Archive for the “gifts” Category

That secret gift I mentioned in my last post is a neckwarmer/cowl for Grandma! I knit it with a yak/silk blend that I spun a couple of years ago, but didn't know what to do with it... until now. The pattern is Polyphylla, which is available for free on Ravelry.

A cowl, with a ruffled edge at the bottom, knit in handspun yarn. The colours are stripes of dark and light red, blue, and green.

I really enjoyed knitting this pattern, not to mention knitting with my own handspun yarn of silky warm softness. It's well-written, though I was a little bit unsure about the instructions to shift the stitch marker for the beginning of the round. Fortunately it's so easy to see where one is in the pattern by looking at what's already been knit, so I got around the confusion easily enough. The bindoff makes a really nice edge, but as I mentioned in my previous post, uses up a lot more yarn than I expected!

The cowl used one skein of my handspun yarn, and I am absolutely loving the self-striping effect that I produced! The only thing is, I had two... and they had slightly different yardage, and I don't know if this was the 118-yard skein or the 140-yard skein. I'll have to remember to re-measure the remaining yarn before I start another project with it, just to be on the safe side.

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This project is a gift, so I can't share pictures of the whole thing yet. But holy wow did I ever cut it close on the yarn! The project called for a long-tail cast on over two needles; I overestimated the amount of yarn I'd need and had nearly a yard of tail remaining. Laziness said "it's 168 stitches, you don't really want to start over - and besides, it's handspun yarn and super soft, what if it gets fuzzy when you pull it out and do it again?" I definitely didn't want that to happen, so I just started knitting.

The beginning of a knit project, showing nearly a yard of yarn trailing from the starting point.

You see where this is going, right?

I knit the project, convinced even up to the last round that I would have plenty of yarn. But then I came to the bind-off, which is a really nifty one that I hadn't tried before, and which took up A Lot more yarn than I expected. As I worked my way around, I started to get worried... so I worked faster, because that's how that goes, right? Knitting faster means you might outrun the end of your yarn.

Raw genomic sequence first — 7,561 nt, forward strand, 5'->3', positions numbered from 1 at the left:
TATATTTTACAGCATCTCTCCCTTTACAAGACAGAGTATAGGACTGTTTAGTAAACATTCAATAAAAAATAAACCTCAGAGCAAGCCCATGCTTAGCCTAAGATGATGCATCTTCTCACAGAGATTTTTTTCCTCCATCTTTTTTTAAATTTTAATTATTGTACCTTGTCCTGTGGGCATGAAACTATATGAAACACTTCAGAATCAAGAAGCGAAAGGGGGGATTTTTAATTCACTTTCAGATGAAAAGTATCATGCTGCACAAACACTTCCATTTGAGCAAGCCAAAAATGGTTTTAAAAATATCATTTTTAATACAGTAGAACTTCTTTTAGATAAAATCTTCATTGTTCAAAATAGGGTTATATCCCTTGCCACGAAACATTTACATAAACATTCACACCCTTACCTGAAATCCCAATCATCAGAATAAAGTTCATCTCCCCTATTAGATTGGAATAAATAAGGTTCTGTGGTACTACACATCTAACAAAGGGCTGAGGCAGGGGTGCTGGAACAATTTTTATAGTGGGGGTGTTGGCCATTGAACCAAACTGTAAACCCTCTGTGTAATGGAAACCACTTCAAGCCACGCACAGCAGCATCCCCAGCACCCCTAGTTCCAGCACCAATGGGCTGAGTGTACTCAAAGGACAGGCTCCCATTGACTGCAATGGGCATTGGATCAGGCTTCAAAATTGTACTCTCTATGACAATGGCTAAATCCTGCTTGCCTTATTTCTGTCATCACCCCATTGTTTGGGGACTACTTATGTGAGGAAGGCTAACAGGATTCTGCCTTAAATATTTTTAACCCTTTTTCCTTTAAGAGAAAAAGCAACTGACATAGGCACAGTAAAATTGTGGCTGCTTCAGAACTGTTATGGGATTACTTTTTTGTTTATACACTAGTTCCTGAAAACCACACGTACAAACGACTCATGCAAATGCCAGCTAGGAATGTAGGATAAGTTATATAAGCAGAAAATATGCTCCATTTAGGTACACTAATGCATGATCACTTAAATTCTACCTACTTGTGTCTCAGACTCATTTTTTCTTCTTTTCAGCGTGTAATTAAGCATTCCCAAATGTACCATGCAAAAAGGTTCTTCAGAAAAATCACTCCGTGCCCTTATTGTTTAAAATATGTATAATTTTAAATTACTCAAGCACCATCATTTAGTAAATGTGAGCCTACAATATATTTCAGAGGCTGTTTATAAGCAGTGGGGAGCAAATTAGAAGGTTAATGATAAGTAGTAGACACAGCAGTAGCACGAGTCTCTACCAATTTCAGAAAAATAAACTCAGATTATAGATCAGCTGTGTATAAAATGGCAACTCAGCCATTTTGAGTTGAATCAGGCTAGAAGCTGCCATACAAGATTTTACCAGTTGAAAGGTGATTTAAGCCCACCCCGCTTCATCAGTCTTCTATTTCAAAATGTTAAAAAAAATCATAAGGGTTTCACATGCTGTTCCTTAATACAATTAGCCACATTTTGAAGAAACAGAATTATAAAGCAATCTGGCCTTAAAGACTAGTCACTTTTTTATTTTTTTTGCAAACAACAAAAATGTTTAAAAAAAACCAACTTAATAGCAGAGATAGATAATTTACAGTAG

I finished with five inches of yarn left over.

The end of a knit project, showing five inches of yarn trailing from the ending point.

I'll share more details about this one after the gift has been given!

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Northern Virginia is starting to open up again, and I guess that means I might have to leave the house... so out came the sewing machine, and I made a couple of masks for Michael and me. The fabric is leftovers from the curtains we made when we first bought the house! I used this tutorial and found it pretty easy to follow. First I made Michael's mask, then adjusted the pattern to better fit my face, and made one for myself.

Pirate models a mask sewn from a cute flowery fabric.

The mask would fit even better with a nose wire, so I went in search of pipe cleaners in my big box of art supplies. I didn't find any, but I did find this vintage knitting nancy in a bag of mixed threads, along with a small booklet on how to knit. It suggests holding the right needle as one would hold a pencil, which seems very awkward to me - I wonder how many people failed to learn from these instructions!

A vintage white cord-knitting device with six small nails on top and a bit of cord emerging from the bottom sits next to vintage "how to knit" instructions.

And... grandma has received her long-distance surprise hug! It fits her perfectly (I mean, it's a blanket/wrap, of course it does, but still--)

Pirate's grandma models her new teal and brown wrap.

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It came up in conversation with my mom that my grandma is cold all the time. So I decided to crank out a wrap on the machine, using yarn that I already had in my stash, and send her a surprise bit of warmth in the mail. The first attempt was less than successful, but the second attempt worked out just fine!